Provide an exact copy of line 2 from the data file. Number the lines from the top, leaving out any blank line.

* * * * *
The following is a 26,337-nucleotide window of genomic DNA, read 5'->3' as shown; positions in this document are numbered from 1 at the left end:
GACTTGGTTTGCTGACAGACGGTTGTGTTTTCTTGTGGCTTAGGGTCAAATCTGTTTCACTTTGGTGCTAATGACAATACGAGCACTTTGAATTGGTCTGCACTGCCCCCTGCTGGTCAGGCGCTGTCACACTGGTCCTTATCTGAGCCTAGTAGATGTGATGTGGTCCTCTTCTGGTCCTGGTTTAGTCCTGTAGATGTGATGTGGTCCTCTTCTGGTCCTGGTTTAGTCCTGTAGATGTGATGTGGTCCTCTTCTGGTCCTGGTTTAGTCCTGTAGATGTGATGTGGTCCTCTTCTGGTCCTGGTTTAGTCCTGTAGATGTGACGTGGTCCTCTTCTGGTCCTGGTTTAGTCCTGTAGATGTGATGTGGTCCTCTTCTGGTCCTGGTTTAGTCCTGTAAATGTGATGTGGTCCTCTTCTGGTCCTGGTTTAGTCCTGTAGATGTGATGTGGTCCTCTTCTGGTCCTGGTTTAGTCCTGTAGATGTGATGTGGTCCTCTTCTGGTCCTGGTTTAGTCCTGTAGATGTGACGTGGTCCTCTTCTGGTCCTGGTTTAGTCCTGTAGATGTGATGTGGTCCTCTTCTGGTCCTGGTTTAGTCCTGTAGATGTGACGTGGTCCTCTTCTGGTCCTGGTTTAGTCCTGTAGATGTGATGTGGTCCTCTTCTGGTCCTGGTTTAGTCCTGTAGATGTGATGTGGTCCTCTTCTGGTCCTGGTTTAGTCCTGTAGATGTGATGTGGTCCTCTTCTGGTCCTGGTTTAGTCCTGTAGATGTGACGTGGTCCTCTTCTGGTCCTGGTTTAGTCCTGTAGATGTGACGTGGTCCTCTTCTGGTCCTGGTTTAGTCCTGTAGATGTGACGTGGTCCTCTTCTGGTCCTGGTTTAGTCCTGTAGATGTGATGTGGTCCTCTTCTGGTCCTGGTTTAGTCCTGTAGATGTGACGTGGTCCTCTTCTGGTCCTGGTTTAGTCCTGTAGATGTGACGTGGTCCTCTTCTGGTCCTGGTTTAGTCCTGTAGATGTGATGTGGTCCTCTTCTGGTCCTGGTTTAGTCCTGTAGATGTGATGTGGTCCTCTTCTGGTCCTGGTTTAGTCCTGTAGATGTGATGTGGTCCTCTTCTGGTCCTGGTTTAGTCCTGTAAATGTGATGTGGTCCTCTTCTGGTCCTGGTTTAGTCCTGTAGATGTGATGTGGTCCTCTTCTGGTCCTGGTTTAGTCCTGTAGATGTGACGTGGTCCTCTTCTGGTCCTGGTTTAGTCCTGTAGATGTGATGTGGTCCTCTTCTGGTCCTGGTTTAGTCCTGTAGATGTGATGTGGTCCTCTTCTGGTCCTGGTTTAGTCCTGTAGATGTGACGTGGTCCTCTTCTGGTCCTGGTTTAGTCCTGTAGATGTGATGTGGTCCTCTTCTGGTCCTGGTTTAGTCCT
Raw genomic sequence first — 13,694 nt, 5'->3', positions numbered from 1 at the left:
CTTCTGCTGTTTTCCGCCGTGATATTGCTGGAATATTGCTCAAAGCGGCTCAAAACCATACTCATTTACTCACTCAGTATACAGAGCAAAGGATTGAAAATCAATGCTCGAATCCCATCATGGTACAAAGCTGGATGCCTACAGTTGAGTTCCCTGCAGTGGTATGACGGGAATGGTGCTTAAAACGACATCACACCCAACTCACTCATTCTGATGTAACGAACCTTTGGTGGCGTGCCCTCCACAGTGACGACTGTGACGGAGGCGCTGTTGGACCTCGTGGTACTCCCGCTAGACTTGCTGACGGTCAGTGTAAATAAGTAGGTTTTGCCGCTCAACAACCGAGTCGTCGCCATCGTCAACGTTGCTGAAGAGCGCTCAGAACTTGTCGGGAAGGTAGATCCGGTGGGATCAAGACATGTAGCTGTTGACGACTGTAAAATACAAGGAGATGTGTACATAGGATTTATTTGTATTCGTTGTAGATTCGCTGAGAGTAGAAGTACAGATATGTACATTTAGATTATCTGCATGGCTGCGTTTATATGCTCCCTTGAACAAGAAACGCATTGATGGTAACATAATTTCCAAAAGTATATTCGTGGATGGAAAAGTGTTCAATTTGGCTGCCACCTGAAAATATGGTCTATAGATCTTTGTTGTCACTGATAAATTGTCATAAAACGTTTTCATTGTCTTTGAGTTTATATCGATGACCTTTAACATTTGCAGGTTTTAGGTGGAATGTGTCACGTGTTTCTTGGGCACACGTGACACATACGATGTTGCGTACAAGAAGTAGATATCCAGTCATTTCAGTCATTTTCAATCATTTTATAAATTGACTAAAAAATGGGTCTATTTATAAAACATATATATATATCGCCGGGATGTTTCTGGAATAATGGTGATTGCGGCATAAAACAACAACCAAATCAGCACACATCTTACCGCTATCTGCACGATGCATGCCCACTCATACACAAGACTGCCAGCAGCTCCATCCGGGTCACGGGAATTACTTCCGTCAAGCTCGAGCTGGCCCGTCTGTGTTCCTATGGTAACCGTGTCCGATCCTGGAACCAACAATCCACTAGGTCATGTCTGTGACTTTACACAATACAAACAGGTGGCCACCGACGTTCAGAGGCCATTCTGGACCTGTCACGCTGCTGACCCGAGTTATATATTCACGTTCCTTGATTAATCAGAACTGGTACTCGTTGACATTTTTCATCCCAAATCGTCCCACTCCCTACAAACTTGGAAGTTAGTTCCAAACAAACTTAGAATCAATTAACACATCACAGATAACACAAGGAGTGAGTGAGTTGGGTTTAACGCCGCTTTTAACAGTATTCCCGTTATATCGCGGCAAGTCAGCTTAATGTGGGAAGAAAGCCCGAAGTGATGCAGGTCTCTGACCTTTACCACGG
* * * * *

GACTTGGTTTGCTGACAGACGGTTGTGTTTTCTTGTGGCTTAGGGTCAAATCTGTTTCACTTTGGTGCTAATGACAATACGAGCACTTTGAATTGGTCTGCACTGCCCCCTGCTGGTCAGGCGCTGTCACACTGGTCCTTATCTGAGCCTAGTAGATGTGATGTGGTCCTCTTCTGGTCCTGGTTTAGTCCTGTAGATGTGATGTGGTCCTCTTCTGGTCCTGGTTTAGTCCTGTAGATGTGATGTGGTCCTCTTCTGGTCCTGGTTTAGTCCTGTAGATGTGATGTGGTCCTCTTCTGGTCCTGGTTTAGTCCTGTAGATGTGACGTGGTCCTCTTCTGGTCCTGGTTTAGTCCTGTAGATGTGATGTGGTCCTCTTCTGGTCCTGGTTTAGTCCTGTAAATGTGATGTGGTCCTCTTCTGGTCCTGGTTTAGTCCTGTAGATGTGATGTGGTCCTCTTCTGGTCCTGGTTTAGTCCTGTAGATGTGATGTGGTCCTCTTCTGGTCCTGGTTTAGTCCTGTAGATGTGACGTGGTCCTCTTCTGGTCCTGGTTTAGTCCTGTAGATGTGATGTGGTCCTCTTCTGGTCCTGGTTTAGTCCTGTAGATGTGACGTGGTCCTCTTCTGGTCCTGGTTTAGTCCTGTAGATGTGATGTGGTCCTCTTCTGGTCCTGGTTTAGTCCTGTAGATGTGATGTGGTCCTCTTCTGGTCCTGGTTTAGTCCTGTAGATGTGATGTGGTCCTCTTCTGGTCCTGGTTTAGTCCTGTAGATGTGACGTGGTCCTCTTCTGGTCCTGGTTTAGTCCTGTAGATGTGACGTGGTCCTCTTCTGGTCCTGGTTTAGTCCTGTAGATGTGACGTGGTCCTCTTCTGGTCCTGGTTTAGTCCTGTAGATGTGATGTGGTCCTCTTCTGGTCCTGGTTTAGTCCTGTAGATGTGACGTGGTCCTCTTCTGGTCCTGGTTTAGTCCTGTAGATGTGACGTGGTCCTCTTCTGGTCCTGGTTTAGTCCTGTAGATGTGATGTGGTCCTCTTCTGGTCCTGGTTTAGTCCTGTAGATGTGATGTGGTCCTCTTCTGGTCCTGGTTTAGTCCTGTAGATGTGATGTGGTCCTCTTCTGGTCCTGGTTTAGTCCTGTAAATGTGATGTGGTCCTCTTCTGGTCCTGGTTTAGTCCTGTAGATGTGATGTGGTCCTCTTCTGGTCCTGGTTTAGTCCTGTAGATGTGACGTGGTCCTCTTCTGGTCCTGGTTTAGTCCTGTAGATGTGATGTGGTCCTCTTCTGGTCCTGGTTTAGTCCTGTAGATGTGATGTGGTCCTCTTCTGGTCCTGGTTTAGTCCTGTAGATGTGACGTGGTCCTCTTCTGGTCCTGGTTTAGTCCTGTAGATGTGATGTGGTCCTCTTCTGGTCCTGGTTTAGTCCT